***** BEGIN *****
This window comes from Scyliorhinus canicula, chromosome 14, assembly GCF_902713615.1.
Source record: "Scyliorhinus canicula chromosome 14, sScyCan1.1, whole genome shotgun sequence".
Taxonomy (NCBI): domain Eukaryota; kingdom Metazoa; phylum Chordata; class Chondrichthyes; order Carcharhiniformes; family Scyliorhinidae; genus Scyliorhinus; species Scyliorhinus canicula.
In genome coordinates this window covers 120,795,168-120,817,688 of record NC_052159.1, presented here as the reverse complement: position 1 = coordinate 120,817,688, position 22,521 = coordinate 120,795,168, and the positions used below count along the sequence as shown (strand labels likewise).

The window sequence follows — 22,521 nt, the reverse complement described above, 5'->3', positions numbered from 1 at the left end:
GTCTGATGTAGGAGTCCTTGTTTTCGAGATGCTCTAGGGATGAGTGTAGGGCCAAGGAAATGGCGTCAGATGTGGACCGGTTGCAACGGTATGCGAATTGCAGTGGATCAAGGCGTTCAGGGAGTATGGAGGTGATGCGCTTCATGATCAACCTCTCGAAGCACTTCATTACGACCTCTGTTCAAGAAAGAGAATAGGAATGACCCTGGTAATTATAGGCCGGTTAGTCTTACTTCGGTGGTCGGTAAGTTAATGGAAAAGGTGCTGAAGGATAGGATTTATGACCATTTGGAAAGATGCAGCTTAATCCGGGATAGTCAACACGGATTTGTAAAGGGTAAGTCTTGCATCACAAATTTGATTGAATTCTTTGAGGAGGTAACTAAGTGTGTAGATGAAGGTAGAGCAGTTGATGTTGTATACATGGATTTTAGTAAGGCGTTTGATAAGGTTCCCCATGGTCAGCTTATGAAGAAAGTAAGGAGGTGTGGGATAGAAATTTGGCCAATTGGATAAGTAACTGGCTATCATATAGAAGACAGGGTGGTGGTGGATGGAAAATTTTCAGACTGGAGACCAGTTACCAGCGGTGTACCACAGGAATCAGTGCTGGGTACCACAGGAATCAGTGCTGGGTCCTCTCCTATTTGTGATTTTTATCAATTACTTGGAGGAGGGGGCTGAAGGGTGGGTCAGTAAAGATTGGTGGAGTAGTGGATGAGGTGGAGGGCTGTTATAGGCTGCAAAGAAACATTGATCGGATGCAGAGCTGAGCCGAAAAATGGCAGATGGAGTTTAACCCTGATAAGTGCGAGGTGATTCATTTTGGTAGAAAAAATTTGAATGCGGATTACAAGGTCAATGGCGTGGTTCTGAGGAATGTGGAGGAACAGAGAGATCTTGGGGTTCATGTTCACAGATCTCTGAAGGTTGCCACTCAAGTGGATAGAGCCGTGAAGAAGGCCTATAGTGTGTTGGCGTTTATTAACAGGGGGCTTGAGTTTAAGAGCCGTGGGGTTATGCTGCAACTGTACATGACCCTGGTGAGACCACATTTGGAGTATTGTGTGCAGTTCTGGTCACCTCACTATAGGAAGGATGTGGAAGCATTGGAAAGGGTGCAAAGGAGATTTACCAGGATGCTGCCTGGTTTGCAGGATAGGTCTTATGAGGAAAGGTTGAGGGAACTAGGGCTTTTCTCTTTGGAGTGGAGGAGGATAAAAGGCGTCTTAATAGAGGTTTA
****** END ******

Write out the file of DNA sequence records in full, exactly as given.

This window comes from Scyliorhinus canicula, chromosome 14, assembly GCF_902713615.1.
Source record: "Scyliorhinus canicula chromosome 14, sScyCan1.1, whole genome shotgun sequence".
Taxonomy (NCBI): domain Eukaryota; kingdom Metazoa; phylum Chordata; class Chondrichthyes; order Carcharhiniformes; family Scyliorhinidae; genus Scyliorhinus; species Scyliorhinus canicula.
In genome coordinates this window covers 120,795,168-120,817,688 of record NC_052159.1, presented here as the reverse complement: position 1 = coordinate 120,817,688, position 22,521 = coordinate 120,795,168, and the positions used below count along the sequence as shown (strand labels likewise).

The window sequence follows — 22,521 nt, the reverse complement described above, 5'->3', positions numbered from 1 at the left end:
GTCTGATGTAGGAGTCCTTGTTTTCGAGATGCTCTAGGGATGAGTGTAGGGCCAAGGAAATGGCGTCAGATGTGGACCGGTTGCAACGGTATGCGAATTGCAGTGGATCAAGGCGTTCAGGGAGTATGGAGGTGATGCGCTTCATGATCAACCTCTCGAAGCACTTCATTACGACCTCTGTTCAAGAAAGAGAATAGGAATGACCCTGGTAATTATAGGCCGGTTAGTCTTACTTCGGTGGTCGGTAAGTTAATGGAAAAGGTGCTGAAGGATAGGATTTATGACCATTTGGAAAGATGCAGCTTAATCCGGGATAGTCAACACGGATTTGTAAAGGGTAAGTCTTGCATCACAAATTTGATTGAATTCTTTGAGGAGGTAACTAAGTGTGTAGATGAAGGTAGAGCAGTTGATGTTGTATACATGGATTTTAGTAAGGCGTTTGATAAGGTTCCCCATGGTCAGCTTATGAAGAAAGTAAGGAGGTGTGGGATAGAAATTTGGCCAATTGGATAAGTAACTGGCTATCATATAGAAGACAGGGTGGTGGTGGATGGAAAATTTTCAGACTGGAGACCAGTTACCAGCGGTGTACCACAGGAATCAGTGCTGGGTACCACAGGAATCAGTGCTGGGTCCTCTCCTATTTGTGATTTTTATCAATTACTTGGAGGAGGGGGCTGAAGGGTGGGTCAGTAAAGATTGGTGGAGTAGTGGATGAGGTGGAGGGCTGTTATAGGCTGCAAAGAAACATTGATCGGATGCAGAGCTGAGCCGAAAAATGGCAGATGGAGTTTAACCCTGATAAGTGCGAGGTGATTCATTTTGGTAGAAAAAATTTGAATGCGGATTACAAGGTCAATGGCGTGGTTCTGAGGAATGTGGAGGAACAGAGAGATCTTGGGGTTCATGTTCACAGATCTCTGAAGGTTGCCACTCAAGTGGATAGAGCCGTGAAGAAGGCCTATAGTGTGTTGGCGTTTATTAACAGGGGGCTTGAGTTTAAGAGCCGTGGGGTTATGCTGCAACTGTACATGACCCTGGTGAGACCACATTTGGAGTATTGTGTGCAGTTCTGGTCACCTCACTATAGGAAGGATGTGGAAGCATTGGAAAGGGTGCAAAGGAGATTTACCAGGATGCTGCCTGGTTTGCAGGATAGGTCTTATGAGGAAAGGTTGAGGGAACTAGGGCTTTTCTCTTTGGAGTGGAGGAGGATAAAAGGCGTCTTAATAGAGGTTTA